Murder accused tells jury he never wanted to hurt mum-of-three

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A man accused of murdering his partner at her Sowerby home has told a jury he never wanted to hurt her.

Malcolm Cromie, 45, claimed that mum-of-three Mahala Rhodes attacked him with a kitchen knife after saying she wished he was dead during a row at the house in Rooley Heights.

Cromie said he had taken the knife out of a drawer to “call her bluff” but his partner had then stabbed him once or twice in the chest.

The defendant told the jury at Bradford Crown Court today (Wednesday) that he grabbed Miss Rhodes’ arms and tried to loosen her grip on the knife, but after pushing her hard the next thing he remembered was both of them lying on the floor of the kitchen.

Miss Rhodes, 42, suffered a fatal knife wound to the chest and died at the scene in May this year.

Cromie admitted calling Miss Rhodes a “junkie slag” during the tea-time row and he told the jury that their eight-year on-off relationship had been a volatile one.

The defendant said that a few months after the relationship began Miss Rhodes had stabbed him in the arm with a knife, but he had later retracted a statement he had made to the police.

Divorcee Cromie, who had a young daughter with Miss Rhodes, said the couple constantly argued and claimed there was violence in both sides.

But Cromie said they loved each other and made allowances for their behaviour.

“It seemed like a case of couldn’t live together, couldn’t live without each other,” said Cromie.

The prosecution has alleged that Cromie told people he wanted to kill Miss Rhodes, but he said he had exaggerated stories to “grab people’s attention”.

“We’re you saying it because you wanted to kill her?” asked his barrister Richard Wright QC .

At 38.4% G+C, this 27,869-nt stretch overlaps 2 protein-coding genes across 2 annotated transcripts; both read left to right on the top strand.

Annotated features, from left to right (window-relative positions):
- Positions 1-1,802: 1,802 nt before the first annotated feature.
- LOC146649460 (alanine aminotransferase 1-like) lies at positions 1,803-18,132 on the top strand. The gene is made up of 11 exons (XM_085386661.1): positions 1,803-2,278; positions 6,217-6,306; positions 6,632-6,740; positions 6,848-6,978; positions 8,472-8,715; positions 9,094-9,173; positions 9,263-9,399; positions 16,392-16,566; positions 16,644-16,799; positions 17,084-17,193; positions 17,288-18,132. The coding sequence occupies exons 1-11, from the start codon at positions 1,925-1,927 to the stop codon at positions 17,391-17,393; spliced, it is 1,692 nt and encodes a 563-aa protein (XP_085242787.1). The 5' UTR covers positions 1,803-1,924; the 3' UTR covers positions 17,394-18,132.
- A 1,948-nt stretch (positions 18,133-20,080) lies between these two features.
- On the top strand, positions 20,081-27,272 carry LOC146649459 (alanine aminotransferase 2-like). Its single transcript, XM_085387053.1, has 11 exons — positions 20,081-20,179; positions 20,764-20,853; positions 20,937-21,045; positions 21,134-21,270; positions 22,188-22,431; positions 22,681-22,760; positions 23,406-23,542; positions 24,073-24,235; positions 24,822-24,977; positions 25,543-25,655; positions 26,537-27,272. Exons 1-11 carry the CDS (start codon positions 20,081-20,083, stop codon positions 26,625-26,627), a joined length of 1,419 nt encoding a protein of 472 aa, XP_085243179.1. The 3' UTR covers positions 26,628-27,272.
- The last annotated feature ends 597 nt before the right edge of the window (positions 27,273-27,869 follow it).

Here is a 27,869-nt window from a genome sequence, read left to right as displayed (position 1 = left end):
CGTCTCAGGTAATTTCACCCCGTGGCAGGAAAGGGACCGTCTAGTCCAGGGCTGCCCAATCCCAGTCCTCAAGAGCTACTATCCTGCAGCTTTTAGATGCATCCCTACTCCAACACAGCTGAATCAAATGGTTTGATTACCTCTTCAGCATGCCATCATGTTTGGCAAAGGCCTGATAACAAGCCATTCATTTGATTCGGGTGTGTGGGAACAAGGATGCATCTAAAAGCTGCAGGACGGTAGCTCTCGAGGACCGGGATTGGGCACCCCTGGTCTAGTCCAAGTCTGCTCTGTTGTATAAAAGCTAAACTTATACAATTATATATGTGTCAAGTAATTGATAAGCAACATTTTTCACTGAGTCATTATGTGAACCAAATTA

“Absolutely not,” replied Cromie.

Cromie told the jury that during the row in the kitchen Miss Rhodes had called him “a waste of space” and a cheat.

The defendant said he had no clear memory of what happened between him pushing Miss Rhodes backwards and the two of them ending up on the floor.

“When you were fighting for control of the knife did you want to hurt her, to kill her or cause her serious injury?” asked Mr Wright.

“No,” replied Cromie.

“I’d turned her round so I could try to get to the doorway so I could make an exit.”

Cromie said as he lay on the floor he realised they were both seriously injured and he then put the knife, which was lying between them, into his partner’s hand and used it to stabbed himself again..

“I put it into Mahala’s hand and said finish what you started,” said Cromie.

The prosecution has alleged that Cromie had a history of blaming Miss Rhodes for his own self-inflicted wounds but during cross-examination by prosecutor Jonathan Sharp the defendant rejected the suggestion that he had tried to make it look as if he had been attacked by his partner.

Miss Rhodes’19-year-old son Conor told the jury earlier this week that as he tried to assist his fatally injured mum Cromie told him to let her die and that she deserved it.

But during his evidence to the jury Cromie denied making those remarks.

Cromie has denied the murder charge and the trial continues.